32. And another clue, in observing the cars parked in various neighborhoods, when house-hunting here and there. Well-maintained cars of latish but not up to the current year vintage? Affordable, and working to middle-class. Probably OK. The clue is “well-maintained” but not absolutely new. Nothing but dented and primer-patched junkers on the street? Stay away. Well away. The neighborhood may be marginally OK, but … yeah. Barely above poverty-level. Late model-and totally blinged out models, in an otherwise sketchy neighborhood – stay even farther away. The next county would be advisable.
    No cars visible at all, ’cause they’re all parked away — and if they are late-model, high-end? Eh – probably can’t afford that neighborhood anyway.

  33. A friend of mine called HP the Escher mall because you couldn’t figure out how to get from where you were to the store that you could see across the canyon.

    Fashion Valley is still the high end mall, but the newly renovated UTC mall is giving it a run for its money. Hermès moved to UTC a few years ago, not sure if it was related to this:

    The downfall of H P began when the city let the downtown homeless problem get out of control. It made downtown and HP in particular less of a destination because they weren’t allowed to keep them out, which drove shoppers away.

  34. Fascinating thread. Read every word.

    My experience (b. 1962) with malls: Northridge in Milwaukee was the place to go in northern Milwaukee County in the 70s. I saw “Jaws” there. Post-divorce, my dad has his bachelor pad in the development across from the mall. (And into which I moved after mom kicked me out …) When I moved back to Milwaukee in the early 90s, it had changed. For reasons others have stated. And the development had become lower income housing. No idea if it is still open.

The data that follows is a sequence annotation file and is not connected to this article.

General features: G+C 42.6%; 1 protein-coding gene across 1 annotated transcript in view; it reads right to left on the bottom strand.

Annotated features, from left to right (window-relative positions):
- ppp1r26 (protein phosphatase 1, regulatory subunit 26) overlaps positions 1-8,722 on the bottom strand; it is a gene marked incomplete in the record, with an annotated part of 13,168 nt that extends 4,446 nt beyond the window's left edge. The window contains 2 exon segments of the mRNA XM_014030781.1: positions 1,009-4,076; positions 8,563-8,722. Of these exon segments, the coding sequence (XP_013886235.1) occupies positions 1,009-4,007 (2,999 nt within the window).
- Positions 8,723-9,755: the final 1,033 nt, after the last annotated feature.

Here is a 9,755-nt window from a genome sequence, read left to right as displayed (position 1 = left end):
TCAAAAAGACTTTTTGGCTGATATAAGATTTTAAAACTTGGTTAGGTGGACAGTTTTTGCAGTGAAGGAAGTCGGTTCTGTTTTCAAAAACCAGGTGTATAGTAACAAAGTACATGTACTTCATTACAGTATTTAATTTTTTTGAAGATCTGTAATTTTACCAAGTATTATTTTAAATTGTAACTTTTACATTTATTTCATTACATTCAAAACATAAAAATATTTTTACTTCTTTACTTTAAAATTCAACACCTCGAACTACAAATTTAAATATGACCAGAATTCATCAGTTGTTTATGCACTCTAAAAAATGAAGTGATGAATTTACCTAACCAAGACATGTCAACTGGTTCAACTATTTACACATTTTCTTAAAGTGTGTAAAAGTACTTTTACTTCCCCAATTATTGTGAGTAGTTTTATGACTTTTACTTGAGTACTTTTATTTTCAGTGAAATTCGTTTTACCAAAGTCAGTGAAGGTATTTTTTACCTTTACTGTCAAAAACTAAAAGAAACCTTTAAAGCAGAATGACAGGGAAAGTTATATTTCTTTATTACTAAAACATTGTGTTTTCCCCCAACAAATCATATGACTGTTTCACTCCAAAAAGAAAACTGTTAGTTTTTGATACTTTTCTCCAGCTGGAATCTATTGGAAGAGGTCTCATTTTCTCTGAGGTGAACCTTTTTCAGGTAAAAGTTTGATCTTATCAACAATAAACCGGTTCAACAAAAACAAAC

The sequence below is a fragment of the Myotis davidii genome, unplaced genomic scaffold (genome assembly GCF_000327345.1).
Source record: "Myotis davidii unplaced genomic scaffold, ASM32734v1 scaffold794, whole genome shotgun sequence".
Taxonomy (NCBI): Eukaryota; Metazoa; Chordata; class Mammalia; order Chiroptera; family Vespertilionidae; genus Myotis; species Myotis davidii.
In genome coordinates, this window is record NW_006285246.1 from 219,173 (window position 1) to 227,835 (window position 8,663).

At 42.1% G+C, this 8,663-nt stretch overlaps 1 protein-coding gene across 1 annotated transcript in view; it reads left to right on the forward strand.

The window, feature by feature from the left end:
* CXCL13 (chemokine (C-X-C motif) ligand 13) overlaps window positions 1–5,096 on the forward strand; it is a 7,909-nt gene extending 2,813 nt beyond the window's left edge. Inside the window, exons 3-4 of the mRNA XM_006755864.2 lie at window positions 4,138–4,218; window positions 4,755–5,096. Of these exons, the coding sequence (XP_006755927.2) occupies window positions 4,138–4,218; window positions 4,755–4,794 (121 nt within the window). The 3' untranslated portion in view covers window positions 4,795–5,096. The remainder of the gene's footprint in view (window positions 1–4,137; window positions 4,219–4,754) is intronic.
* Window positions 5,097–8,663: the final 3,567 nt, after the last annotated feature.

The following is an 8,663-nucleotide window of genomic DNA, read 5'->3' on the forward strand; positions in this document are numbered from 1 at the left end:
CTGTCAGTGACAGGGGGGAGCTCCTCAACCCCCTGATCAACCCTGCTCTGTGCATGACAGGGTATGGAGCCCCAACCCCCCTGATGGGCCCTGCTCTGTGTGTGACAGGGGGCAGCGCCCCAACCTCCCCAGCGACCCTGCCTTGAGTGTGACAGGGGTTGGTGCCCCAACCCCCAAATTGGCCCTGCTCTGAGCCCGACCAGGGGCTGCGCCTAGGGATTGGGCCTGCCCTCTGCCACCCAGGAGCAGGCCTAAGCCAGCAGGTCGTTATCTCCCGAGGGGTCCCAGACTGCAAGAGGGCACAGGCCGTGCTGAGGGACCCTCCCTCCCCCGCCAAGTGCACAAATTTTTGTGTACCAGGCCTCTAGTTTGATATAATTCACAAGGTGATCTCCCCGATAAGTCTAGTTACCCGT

Regarding efficiency, words I live by: The inefficient way you know is more efficient than the efficient way you don’t know. ;-)

  35. But if the malls fail, where are the “urban youfs” going to practice their fourth world culture???

  36. That Hermes raid looked like similar thefts I’ve seen video of in Chicago on north Michigan Avenue. I used to always go up there on visits but no more. Chicago is getting to be a war zone anymore. Of course, the mass shoplifting is done by the same ethnic group that drives decent grocery stores out of low income neighborhoods.

    Of course those feral teens will never be arrested. On one occasion a couple of years ago, I saw video of a group of white women, no doubt from high end suburbs, who formed a circle around a group of feral teens to “protect” them from the evil police who might have arrested the little angels who had robbed the shop.

    I can even guess the political sympathies of those women. Not a Trump voter among them.